If you Google ‘How to change a car battery’, the results will bring up an extensive range of convoluted and sometimes utterly useless articles on how to replace a dud set of cells. It goes without saying that care should be taken whenever you decide to work on electrical components, especially the high current circuits which are found in car electronics. That being said, all the information required for you to install a new car battery safely is fairly basic and easy to follow.
How long do car batteries last?
Sadly, the life of a car battery is a finite thing, even though modern variants last much longer than they did back in the black and white times. As the amount of technology we all use in the average car increases, so too does the demand on batteries, hence the need for capacity to increase.
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Your modern day battery not only has to crank the engine and create a spark (unless of course you drive a diesel (which runs without spark plugs) but there are a host of complicated, and incredibly useful on-board computers and ECUs to power. Add to this features like high-power speakers, electric windows and heated seats and the drain on your battery is huge. What’s more, that’s before you’ve plugged your phone charger, laptop and possibly an in-car cool box into the 12v socket!
Modern automated stop-start systems might be good for economy and the environment, but they help to give your battery a proper pasting too. You won’t be surprised to hear then, that flat or dead batteries are one of the most popular callouts for breakdown services.
You don’t have to wait for the inevitable emergency though, because if you keep an eye on your battery’s condition it’s possible to spot the early signs of a potential failure. Look out for clues like dim interior lights, or a sluggish engine turnover, and get your car battery tested at a garage or by an auto electrician. Doing it that way gives you a chance to find the best replacement car battery deal at your leisure, instead of being forced into an expensive distress purchase. A professional battery check should also reassure you that it is indeed the battery at fault, and not another of the car’s electrical systems.
Choosing the right battery for your car
First off, you need to find the right battery for your car; a quick look at the owner’s manual will help here, while the internet is a valuable resource. Many suppliers’ websites will allow you to enter your registration number and then tell you which battery is correct. Plus, if you shop around online, you’ll have a good chance of finding a great deal and you won’t need to lug a heavy battery home from the accessory shop or garage.
Standard lead-acid batteries are still by far the most common, with diesel cars generally requiring more powerful versions, while models with stop/start technology tend to use enhanced cyclic mat (ECM) or absorbed glass mat (AGM) batteries. Whatever type your car was supplied with originally, you should replace like with like; check the manual if you’re not sure.
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Before you disconnect your failing old battery, remember that it powers various features in the car, which are likely to be reset. Do you have a code for the stereo, for example? You may need this to use it again when you connect the new battery.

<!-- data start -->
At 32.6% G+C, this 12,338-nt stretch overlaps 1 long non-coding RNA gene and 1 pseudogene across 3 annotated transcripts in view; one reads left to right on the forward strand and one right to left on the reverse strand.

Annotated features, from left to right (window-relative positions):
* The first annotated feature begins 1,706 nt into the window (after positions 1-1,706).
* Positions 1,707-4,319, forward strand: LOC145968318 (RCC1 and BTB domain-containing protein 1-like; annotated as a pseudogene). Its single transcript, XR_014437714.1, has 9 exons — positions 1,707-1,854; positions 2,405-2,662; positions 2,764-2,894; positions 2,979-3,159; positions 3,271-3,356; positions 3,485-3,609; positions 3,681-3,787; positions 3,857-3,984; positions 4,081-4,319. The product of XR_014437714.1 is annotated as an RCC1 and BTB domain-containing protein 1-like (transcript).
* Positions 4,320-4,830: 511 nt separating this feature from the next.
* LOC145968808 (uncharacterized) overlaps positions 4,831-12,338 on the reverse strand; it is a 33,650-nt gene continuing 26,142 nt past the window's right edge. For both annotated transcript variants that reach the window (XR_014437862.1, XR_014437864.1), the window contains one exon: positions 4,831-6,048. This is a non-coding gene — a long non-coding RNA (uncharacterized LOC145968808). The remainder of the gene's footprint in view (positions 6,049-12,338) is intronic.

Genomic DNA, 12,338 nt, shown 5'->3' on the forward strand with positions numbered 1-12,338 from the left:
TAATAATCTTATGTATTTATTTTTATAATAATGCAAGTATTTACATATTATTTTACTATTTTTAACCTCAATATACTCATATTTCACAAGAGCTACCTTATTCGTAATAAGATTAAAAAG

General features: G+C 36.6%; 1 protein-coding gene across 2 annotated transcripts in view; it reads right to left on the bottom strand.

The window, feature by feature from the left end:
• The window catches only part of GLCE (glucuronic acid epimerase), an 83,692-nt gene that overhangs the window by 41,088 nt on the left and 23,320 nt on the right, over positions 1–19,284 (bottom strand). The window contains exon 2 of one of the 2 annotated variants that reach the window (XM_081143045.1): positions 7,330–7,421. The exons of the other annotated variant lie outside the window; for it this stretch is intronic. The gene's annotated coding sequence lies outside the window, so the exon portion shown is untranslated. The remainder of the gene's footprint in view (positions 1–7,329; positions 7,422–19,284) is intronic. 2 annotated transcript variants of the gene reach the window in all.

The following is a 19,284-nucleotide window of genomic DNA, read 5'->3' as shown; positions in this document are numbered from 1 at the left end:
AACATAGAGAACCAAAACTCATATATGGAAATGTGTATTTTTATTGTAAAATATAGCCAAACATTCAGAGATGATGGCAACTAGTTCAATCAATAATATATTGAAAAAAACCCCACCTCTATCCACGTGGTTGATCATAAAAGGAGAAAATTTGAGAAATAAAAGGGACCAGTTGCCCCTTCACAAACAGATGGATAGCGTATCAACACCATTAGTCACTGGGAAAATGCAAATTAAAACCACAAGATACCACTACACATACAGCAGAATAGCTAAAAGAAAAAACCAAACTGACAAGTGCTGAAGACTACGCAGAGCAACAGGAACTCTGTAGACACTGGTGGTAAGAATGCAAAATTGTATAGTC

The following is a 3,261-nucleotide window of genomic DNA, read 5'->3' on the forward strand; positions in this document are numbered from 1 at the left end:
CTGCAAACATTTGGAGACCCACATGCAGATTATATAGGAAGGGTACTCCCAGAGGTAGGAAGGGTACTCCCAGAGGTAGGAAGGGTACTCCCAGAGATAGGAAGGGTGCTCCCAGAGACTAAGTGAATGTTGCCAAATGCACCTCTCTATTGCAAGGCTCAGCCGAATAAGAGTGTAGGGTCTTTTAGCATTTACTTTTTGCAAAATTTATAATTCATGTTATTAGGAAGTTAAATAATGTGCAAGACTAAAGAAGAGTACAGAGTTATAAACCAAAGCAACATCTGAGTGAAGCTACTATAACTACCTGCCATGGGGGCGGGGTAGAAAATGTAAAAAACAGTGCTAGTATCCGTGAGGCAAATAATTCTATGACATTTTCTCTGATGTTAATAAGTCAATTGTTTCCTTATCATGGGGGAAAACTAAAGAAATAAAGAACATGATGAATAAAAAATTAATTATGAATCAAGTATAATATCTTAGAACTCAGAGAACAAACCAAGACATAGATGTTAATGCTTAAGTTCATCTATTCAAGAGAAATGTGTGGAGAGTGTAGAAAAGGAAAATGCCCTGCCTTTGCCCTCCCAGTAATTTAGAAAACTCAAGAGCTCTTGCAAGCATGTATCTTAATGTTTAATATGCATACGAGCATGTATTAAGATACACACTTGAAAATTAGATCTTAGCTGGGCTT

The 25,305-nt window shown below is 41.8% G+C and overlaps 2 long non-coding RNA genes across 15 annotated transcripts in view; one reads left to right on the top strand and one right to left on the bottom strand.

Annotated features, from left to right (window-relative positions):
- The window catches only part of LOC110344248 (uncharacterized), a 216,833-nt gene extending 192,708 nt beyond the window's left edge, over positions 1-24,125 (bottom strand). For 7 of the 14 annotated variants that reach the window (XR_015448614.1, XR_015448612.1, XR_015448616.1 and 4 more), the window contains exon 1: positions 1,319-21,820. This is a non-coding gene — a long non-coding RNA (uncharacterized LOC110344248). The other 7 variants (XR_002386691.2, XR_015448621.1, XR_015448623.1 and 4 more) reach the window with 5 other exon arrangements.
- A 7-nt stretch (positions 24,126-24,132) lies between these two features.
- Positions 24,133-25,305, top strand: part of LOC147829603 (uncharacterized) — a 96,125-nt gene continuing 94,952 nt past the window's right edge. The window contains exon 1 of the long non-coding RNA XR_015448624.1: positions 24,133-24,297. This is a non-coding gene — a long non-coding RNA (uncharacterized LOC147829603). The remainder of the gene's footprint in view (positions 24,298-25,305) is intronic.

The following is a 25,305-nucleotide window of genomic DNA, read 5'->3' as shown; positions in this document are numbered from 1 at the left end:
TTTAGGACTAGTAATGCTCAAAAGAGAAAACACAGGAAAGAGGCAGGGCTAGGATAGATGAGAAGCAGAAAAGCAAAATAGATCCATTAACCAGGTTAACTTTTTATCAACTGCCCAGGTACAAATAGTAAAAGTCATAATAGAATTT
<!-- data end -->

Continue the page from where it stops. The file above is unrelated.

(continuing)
Disconnecting your old battery
Most batteries are found under the bonnet, although some are under the footwell or in the boot. Wherever it is, make a careful note of which terminal is which and disconnect the negative terminal ( – ) first. Then disconnect the positive (+) terminal, remove any clips holding the battery in place and slide it out of its plastic cage. Be careful; batteries are heavy and cumbersome, and the old one should be disposed of at your local council recycling facility.
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Slide the new battery into the cage and reverse the process, connecting the positive terminal first, then the negative. You’ll now need to reset any electricals inside the car – from clocks to stereo to sat-nav. If your car has stop/start, the battery will need to be tuned with the on-board computer, which is why fitting an ECM or AGM battery is probably a job for a professional.
Care for your car battery
Now that you’ve splashed out on a new battery, you want to protect your investment, and the latest chargers have sophisticated programmes to maintain the level of charge. They’re especially useful if you only use your car sparingly – classic car owners swear by these products.
These smart chargers vary the current they pump into the battery to prolong its life. They can even be left attached to a car for long periods of time, and just top the battery up gently. Plus, if your battery is showing signs of being on its last legs, one of these products might be worth a try first; a smart charger can bring a dying battery back to life.
Emergency jump starting
Another handy investment is a jump start pack. These work like the traditional set of jump leads you run from your car to another vehicle’s battery to get you started if you’ve left your lights on all night by accident, for example. The difference is, you don’t need another car.
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Just charge up the jump start pack, attach the leads to the correct terminals on your battery, and they’ll provide a boost to get your car started. The best systems can jump petrol cars with engines up to 3.0 litres in capacity, and promise multiple starts before they need recharging. They’re handy gadgets to keep in the boot.
If you do get stuck with a flat battery, here’s our guide to jump-starting your car…